Geography – A Level
Geography is the study of the earth, its physical features and phenomenon, and its inhabitants. The A Level syllabus can be broadly divided into physical geography: the study of physical environments such as glacial landscapes, oceanography, rock formation and features, plate tectonics, volcanoes and earthquakes, ecology, etc; and human geography: the study of how human political, cultural, social and economic activity interacts with, affects, and is affected by the physical landscape.
Geography is highly relevant to an understanding of the modern world and addresses contemporary concerns regarding poverty, environmental destruction, globalisation, energy resource distribution, etc. All topics covered during the A Level will be illustrated with reference to issues affecting the Earth and its inhabitants now. You will also learn the skills, techniques and methods of data gathering and analysis used in different branches of geography.
What will I study in Geography?
AS Units 1 & 2
Global Challenges: You will study the meaning, causes, impacts and management of global challenges. You will be introduced to a range of natural hazards such as flooding, tsunamis, cyclones and earthquakes, then focus on climate change and global warming, and the related issues of population change and migration.
Geographical Investigations: Through an analysis of, and practice at, methods of geographical investigation, you will study one physical geography topic: either extreme weather or coastlines; and one human geography topic: either the causes and consequences of urbanisation or the regeneration of rural and urban areas.
A2 Units 3 & 4
Contested Planet: This unit focuses on the use and management of resources such as fuel and fresh water between wealthy and less wealthy nations, and gives you the opportunity to consider whether priority should be given to conservation or development, and whether economic policy should focus on wealth creation or wealth redistribution.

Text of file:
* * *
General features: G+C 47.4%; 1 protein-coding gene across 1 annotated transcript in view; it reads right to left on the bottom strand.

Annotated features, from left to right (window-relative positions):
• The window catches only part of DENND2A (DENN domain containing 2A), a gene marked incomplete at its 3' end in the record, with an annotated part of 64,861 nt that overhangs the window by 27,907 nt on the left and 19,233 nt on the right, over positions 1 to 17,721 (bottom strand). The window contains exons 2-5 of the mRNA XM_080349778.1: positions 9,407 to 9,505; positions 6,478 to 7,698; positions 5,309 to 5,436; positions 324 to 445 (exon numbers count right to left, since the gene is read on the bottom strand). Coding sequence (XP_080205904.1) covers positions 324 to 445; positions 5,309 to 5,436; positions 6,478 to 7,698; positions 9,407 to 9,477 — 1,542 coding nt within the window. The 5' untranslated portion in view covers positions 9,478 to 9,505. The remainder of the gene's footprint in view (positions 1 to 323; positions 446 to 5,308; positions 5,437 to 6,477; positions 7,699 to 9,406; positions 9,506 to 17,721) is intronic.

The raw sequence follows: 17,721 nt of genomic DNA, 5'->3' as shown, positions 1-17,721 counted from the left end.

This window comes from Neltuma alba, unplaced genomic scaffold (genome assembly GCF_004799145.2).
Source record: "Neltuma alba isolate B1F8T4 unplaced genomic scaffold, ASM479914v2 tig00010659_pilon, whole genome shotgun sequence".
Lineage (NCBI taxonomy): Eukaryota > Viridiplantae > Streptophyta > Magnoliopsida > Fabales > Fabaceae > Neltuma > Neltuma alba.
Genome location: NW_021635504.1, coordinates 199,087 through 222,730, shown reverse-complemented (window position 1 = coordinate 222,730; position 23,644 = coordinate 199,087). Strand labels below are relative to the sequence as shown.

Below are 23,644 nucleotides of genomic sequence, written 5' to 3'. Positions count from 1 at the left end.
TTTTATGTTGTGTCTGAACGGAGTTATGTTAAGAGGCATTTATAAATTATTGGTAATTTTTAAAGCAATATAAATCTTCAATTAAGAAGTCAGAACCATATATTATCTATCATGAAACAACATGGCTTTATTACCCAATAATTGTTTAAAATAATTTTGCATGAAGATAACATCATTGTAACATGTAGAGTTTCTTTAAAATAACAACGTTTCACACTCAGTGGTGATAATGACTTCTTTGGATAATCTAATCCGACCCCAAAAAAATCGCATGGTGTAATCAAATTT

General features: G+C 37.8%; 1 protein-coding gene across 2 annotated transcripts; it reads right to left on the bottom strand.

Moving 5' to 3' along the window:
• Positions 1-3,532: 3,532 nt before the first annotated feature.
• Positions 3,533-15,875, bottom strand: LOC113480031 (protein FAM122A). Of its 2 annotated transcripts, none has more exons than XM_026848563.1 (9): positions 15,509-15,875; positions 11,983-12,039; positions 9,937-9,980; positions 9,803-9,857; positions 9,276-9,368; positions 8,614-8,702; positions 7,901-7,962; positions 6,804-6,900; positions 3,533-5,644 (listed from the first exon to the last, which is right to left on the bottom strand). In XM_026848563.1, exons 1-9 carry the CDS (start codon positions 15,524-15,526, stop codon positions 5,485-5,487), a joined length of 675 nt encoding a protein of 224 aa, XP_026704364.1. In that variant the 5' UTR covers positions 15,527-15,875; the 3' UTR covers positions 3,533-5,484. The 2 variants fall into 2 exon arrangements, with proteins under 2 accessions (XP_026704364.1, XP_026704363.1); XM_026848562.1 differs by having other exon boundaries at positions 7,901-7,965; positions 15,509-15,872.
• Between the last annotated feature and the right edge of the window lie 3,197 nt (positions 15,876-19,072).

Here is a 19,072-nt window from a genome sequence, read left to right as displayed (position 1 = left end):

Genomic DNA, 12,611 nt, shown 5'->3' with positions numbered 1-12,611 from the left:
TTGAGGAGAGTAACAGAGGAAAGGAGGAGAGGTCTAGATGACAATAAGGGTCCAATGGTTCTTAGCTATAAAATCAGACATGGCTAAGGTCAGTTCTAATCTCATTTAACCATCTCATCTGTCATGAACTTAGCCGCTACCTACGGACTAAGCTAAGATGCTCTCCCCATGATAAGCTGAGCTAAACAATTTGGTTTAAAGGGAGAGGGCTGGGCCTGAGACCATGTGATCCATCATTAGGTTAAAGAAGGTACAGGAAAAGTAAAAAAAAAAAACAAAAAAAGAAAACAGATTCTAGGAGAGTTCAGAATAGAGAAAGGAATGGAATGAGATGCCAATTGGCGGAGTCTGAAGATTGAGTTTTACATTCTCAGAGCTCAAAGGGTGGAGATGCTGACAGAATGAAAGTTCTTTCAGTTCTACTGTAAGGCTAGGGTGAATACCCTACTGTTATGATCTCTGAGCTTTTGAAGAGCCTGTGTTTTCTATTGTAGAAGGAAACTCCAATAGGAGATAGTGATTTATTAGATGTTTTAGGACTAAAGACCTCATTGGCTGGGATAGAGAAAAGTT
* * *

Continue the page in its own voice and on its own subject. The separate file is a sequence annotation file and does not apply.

Geographical Research: You will complete a research project on one of the following options: Tectonic Activity and Hazards; Cold Environments — Landscapes and Change; Life on the Margins — the Food Supply Problem; The World of Cultural Diversity; Pollution and Human Health at Risk; Consuming the Rural Landscape — Leisure and Tourism.
How will I be assessed?
2 exams in the AS and 2 in the A2, based around a mixture of data response, short-answer questions and essays.
Do I need to have studied Geography before?
It is not necessary for you to have studied Geography GCSE, but you should have a good level of interest in the subject and be comfortable writing essays and handling data.
Who will teach me?
Martin Lailey has taught Geography A Level for almost 20 years. He has worked at London University as a Post-Doctoral Research Assistant and visiting lecturer, lectured at international conferences, and published research in international journals. He continues to work in oil and gas prospects in Indonesia, NW Scotland and Norway, and on technical aid projects in less economically developed countries.
Andy Reeves is a BSc (Hons) graduate from Central Lancashire University in Geography and Environmental Management, and a PGCE in post-16 education. He has twelve years experience of teaching A Level and a particular interest in the process of teaching and learning..
What subjects complement Geography?
Geography bridges the physical and social sciences and interrelates with other academic disciplines such as Geology, Biology, Chemistry, Sociology, Economics, Government & Politics and Mathematics.
What careers can Geography lead to?
Geography A Level is valued by universities and employers, as it requires you to demonstrate the ability to understand theoretical models and apply them to reality. Geography is relevant to a broad range of careers – a few examples might include oceanography, mineral and mining engineering, environmental consultancy, development and aid work, meteorology or the oil industry.